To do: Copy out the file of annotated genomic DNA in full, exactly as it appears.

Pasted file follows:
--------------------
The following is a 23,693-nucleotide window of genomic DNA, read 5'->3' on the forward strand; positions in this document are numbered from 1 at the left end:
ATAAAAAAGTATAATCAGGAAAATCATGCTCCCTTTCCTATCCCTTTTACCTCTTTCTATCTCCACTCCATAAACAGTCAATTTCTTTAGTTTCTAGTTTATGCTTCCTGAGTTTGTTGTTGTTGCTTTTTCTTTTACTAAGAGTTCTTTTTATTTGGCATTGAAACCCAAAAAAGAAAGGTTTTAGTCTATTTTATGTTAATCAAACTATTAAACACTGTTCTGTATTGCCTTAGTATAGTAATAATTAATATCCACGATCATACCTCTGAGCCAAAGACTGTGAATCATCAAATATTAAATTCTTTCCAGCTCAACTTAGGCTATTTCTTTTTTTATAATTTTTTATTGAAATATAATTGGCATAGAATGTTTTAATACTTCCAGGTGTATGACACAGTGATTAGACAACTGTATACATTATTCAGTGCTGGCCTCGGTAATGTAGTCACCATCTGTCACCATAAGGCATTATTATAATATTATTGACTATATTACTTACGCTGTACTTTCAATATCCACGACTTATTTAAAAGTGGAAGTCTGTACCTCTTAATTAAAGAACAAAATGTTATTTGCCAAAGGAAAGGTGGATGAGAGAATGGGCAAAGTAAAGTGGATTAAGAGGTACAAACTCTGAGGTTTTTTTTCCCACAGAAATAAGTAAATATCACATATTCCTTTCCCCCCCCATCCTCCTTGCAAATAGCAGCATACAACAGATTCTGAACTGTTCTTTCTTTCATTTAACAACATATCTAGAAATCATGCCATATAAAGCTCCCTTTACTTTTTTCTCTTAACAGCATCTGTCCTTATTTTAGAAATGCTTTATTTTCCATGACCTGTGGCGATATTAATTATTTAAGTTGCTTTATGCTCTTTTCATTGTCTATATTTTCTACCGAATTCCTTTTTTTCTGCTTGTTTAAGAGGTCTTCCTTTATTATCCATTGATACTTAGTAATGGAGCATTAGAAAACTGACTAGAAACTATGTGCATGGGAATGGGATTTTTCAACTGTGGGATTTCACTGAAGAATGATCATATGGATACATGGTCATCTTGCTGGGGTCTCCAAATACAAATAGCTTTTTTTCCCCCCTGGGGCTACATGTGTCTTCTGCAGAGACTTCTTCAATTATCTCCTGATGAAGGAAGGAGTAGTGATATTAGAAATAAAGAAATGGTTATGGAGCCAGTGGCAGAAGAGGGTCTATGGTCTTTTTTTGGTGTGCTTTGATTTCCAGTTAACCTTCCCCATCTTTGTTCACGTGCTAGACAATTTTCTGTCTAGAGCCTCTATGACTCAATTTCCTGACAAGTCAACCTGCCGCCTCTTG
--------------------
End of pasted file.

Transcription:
The following is a 23,693-nucleotide window of genomic DNA, read 5'->3' on the forward strand; positions in this document are numbered from 1 at the left end:
ATAAAAAAGTATAATCAGGAAAATCATGCTCCCTTTCCTATCCCTTTTACCTCTTTCTATCTCCACTCCATAAACAGTCAATTTCTTTAGTTTCTAGTTTATGCTTCCTGAGTTTGTTGTTGTTGCTTTTTCTTTTACTAAGAGTTCTTTTTATTTGGCATTGAAACCCAAAAAAGAAAGGTTTTAGTCTATTTTATGTTAATCAAACTATTAAACACTGTTCTGTATTGCCTTAGTATAGTAATAATTAATATCCACGATCATACCTCTGAGCCAAAGACTGTGAATCATCAAATATTAAATTCTTTCCAGCTCAACTTAGGCTATTTCTTTTTTTATAATTTTTTATTGAAATATAATTGGCATAGAATGTTTTAATACTTCCAGGTGTATGACACAGTGATTAGACAACTGTATACATTATTCAGTGCTGGCCTCGGTAATGTAGTCACCATCTGTCACCATAAGGCATTATTATAATATTATTGACTATATTACTTACGCTGTACTTTCAATATCCACGACTTATTTAAAAGTGGAAGTCTGTACCTCTTAATTAAAGAACAAAATGTTATTTGCCAAAGGAAAGGTGGATGAGAGAATGGGCAAAGTAAAGTGGATTAAGAGGTACAAACTCTGAGGTTTTTTTTCCCACAGAAATAAGTAAATATCACATATTCCTTTCCCCCCCCATCCTCCTTGCAAATAGCAGCATACAACAGATTCTGAACTGTTCTTTCTTTCATTTAACAACATATCTAGAAATCATGCCATATAAAGCTCCCTTTACTTTTTTCTCTTAACAGCATCTGTCCTTATTTTAGAAATGCTTTATTTTCCATGACCTGTGGCGATATTAATTATTTAAGTTGCTTTATGCTCTTTTCATTGTCTATATTTTCTACCGAATTCCTTTTTTTCTGCTTGTTTAAGAGGTCTTCCTTTATTATCCATTGATACTTAGTAATGGAGCATTAGAAAACTGACTAGAAACTATGTGCATGGGAATGGGATTTTTCAACTGTGGGATTTCACTGAAGAATGATCATATGGATACATGGTCATCTTGCTGGGGTCTCCAAATACAAATAGCTTTTTTTCCCCCCTGGGGCTACATGTGTCTTCTGCAGAGACTTCTTCAATTATCTCCTGATGAAGGAAGGAGTAGTGATATTAGAAATAAAGAAATGGTTATGGAGCCAGTGGCAGAAGAGGGTCTATGGTCTTTTTTTGGTGTGCTTTGATTTCCAGTTAACCTTCCCCATCTTTGTTCACGTGCTAGACAATTTTCTGTCTAGAGCCTCTATGACTCAATTTCCTGACAAGTCAACCTGCCGCCTCTTG